Time for a little Florence sightseeing. And the Ponte Vecchio is just one of them, it is one of the landmarks of the city. Today's stone bridge has existed since the fourteenth century and since then there are also these seem chaotic extensions: these are small shops, which are open to the customers and on the outside, like balconies, towering over the bridge. In any case, you must have seen. The two neighboring bridges offer a good view of the Ponte Vecchio and are perfect for a very classic Florence vacation selfie;)
December 8, 2017
Of course, tourists can access the bridge every day, 24 hours a 24. But, to visit the Vasari Corridor (currently the ordinary visits are suspended for safety checks), they must request to the Superintendentency a special opening for scholars.
The ticket includes an English guide and the access to Uffizi Gallery.
February 20, 2017
The small road that leads to the bridge, is unfortunately a bit crowded during the day. However, not as crowded as the bridge itself. For photos of the Ponte it is very nice here and despite the many people, I would recommend a short walk across the bridge.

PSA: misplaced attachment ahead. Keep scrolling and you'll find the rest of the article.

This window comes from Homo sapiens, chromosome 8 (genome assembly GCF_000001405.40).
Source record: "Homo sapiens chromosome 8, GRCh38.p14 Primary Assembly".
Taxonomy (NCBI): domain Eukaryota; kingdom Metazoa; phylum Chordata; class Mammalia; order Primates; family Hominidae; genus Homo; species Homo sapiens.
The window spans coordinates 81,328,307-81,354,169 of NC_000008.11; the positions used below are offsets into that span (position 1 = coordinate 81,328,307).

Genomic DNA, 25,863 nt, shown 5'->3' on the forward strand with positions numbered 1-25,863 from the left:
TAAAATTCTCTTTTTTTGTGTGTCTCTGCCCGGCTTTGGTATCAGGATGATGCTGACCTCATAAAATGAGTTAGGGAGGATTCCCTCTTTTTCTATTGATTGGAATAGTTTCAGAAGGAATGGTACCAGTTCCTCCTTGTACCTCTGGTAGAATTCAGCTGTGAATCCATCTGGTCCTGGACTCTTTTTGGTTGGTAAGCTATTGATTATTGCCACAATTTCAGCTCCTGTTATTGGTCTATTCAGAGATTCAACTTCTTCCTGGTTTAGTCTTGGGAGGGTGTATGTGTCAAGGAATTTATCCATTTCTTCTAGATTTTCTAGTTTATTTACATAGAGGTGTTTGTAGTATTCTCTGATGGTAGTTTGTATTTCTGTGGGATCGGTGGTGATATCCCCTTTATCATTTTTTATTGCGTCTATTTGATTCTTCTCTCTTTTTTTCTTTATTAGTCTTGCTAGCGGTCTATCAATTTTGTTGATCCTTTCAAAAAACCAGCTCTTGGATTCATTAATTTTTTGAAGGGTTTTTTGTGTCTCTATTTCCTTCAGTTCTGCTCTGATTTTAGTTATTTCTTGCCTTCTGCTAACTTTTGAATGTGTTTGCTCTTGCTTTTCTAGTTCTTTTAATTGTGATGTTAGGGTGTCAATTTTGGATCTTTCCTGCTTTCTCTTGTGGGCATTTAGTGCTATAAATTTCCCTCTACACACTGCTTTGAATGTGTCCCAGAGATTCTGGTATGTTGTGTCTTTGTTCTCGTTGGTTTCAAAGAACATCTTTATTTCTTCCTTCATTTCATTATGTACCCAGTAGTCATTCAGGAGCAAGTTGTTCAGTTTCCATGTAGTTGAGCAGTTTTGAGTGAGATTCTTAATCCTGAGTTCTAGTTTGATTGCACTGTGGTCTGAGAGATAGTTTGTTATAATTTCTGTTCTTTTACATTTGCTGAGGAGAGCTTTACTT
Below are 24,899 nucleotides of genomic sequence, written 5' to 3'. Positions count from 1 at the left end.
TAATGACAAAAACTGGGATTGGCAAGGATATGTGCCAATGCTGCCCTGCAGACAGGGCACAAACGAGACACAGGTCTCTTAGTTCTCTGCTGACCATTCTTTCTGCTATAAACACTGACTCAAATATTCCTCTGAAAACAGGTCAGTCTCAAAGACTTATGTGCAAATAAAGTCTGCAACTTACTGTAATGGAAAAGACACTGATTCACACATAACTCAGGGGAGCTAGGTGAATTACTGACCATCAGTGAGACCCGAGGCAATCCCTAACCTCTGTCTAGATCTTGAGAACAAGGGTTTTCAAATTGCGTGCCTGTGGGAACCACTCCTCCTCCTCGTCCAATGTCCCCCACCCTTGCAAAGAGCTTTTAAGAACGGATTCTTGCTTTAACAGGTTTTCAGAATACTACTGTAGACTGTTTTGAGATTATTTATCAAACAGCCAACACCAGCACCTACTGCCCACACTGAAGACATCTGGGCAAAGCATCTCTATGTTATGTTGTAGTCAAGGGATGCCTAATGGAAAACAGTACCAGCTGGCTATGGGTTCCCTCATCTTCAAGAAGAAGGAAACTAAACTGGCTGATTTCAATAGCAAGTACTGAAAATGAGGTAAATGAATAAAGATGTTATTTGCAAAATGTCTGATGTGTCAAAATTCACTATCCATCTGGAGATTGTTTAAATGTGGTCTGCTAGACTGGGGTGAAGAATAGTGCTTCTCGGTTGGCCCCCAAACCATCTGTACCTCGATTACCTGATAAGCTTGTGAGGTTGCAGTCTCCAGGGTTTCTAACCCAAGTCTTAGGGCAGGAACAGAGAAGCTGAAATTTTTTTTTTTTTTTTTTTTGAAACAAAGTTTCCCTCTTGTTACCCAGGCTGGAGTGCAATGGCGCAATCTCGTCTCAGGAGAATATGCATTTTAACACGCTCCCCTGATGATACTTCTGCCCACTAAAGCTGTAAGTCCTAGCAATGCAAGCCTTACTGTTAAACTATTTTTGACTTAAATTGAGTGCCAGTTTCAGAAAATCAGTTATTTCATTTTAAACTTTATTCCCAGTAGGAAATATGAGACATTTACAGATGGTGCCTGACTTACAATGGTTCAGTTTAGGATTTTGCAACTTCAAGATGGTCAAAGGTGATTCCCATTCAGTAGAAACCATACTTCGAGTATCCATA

May 24, 2019
Moreover, during the Nazi occupation in Florence (August 1944), it was just thanks to the Vasari Corridor that the Partisans were able to to link the members of the Resistance on the two banks of the Arno, unbeknown to the Fascists and the Nazis.
February 20, 2017
Today's stone bridge was built between 1335 and 1345 over a ten-year period. Small shops have been lined up along the side of the bridge since the beginning.Originally there were mainly butchers and tanners on the bridge. The butchers threw their stinking rubbish into the Arno, the tanners washed their fabrics, which had previously been tanned with horse urine. In 1565, however, these were replaced by goldsmiths by decree of Cosimos I de ’Medici, as they do not produce any waste.
March 6, 2021
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